Four patients with lower limb paralysis were able to move their legs on command after implantation with a Medtronic spinal stimulator, traditionally used to manage chronic pain.
Four patients were able to move their legs on command for the first time in more than 2 years after undergoing surgery to implant a Medtronic spinal cord stimulator, researchers said.
Medtronic’s RestoreADVANCED implant, traditionally used to manage chronic pain, helped spur voluntary muscle activity in patients who otherwise had no motor control, including 2 who had also lost physical sensation in their legs.
“We have uncovered a fundamentally new intervention strategy that can dramatically affect recovery of voluntary movement in individuals with complete paralysis even years after injury,” the researchers wrote. “Future experiments with improved technology are needed expediently to take the most advantage functionally of these neurophysiological findings in people after severe spinal cord injury.”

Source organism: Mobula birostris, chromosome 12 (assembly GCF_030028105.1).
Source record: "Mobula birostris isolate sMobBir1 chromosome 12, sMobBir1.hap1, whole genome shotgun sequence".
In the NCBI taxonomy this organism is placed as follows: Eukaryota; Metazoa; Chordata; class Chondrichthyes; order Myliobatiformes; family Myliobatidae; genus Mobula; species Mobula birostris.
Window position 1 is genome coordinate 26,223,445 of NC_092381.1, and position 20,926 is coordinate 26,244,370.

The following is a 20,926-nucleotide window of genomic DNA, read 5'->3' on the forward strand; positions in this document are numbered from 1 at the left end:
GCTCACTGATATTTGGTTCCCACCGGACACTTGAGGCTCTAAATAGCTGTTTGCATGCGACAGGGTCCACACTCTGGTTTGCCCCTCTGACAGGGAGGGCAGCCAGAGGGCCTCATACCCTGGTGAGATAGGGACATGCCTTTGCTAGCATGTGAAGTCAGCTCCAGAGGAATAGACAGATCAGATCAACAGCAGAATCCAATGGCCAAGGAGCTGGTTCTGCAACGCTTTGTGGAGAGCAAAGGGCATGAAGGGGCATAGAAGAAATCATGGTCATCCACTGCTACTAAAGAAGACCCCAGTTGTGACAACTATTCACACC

It’s not the first time that experiments have demonstrated success in overcoming paralysis with neurostimulation. Now-famous paralysis patient Rob Summers made headlines in 2011 after standing with the aid of the a stimulator. Summers was paralyzed from the waist down at the age of 20 after a hit-and-run accident, but was able to stand briefly on his own just 3 days after getting the implant.
Summers can now “feel soft touch, hard touch. I can feel pinpricks,” he told NBC News. “I can feel the wind on my legs.”
After years of training and observation, patients have been able to swing their legs, sit up without support and move their ankles. Some have also regained control over their bladders, bowels and sexual functions.
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Source: www.massdevice.com; Arezu Sarvestani; April 8, 2014.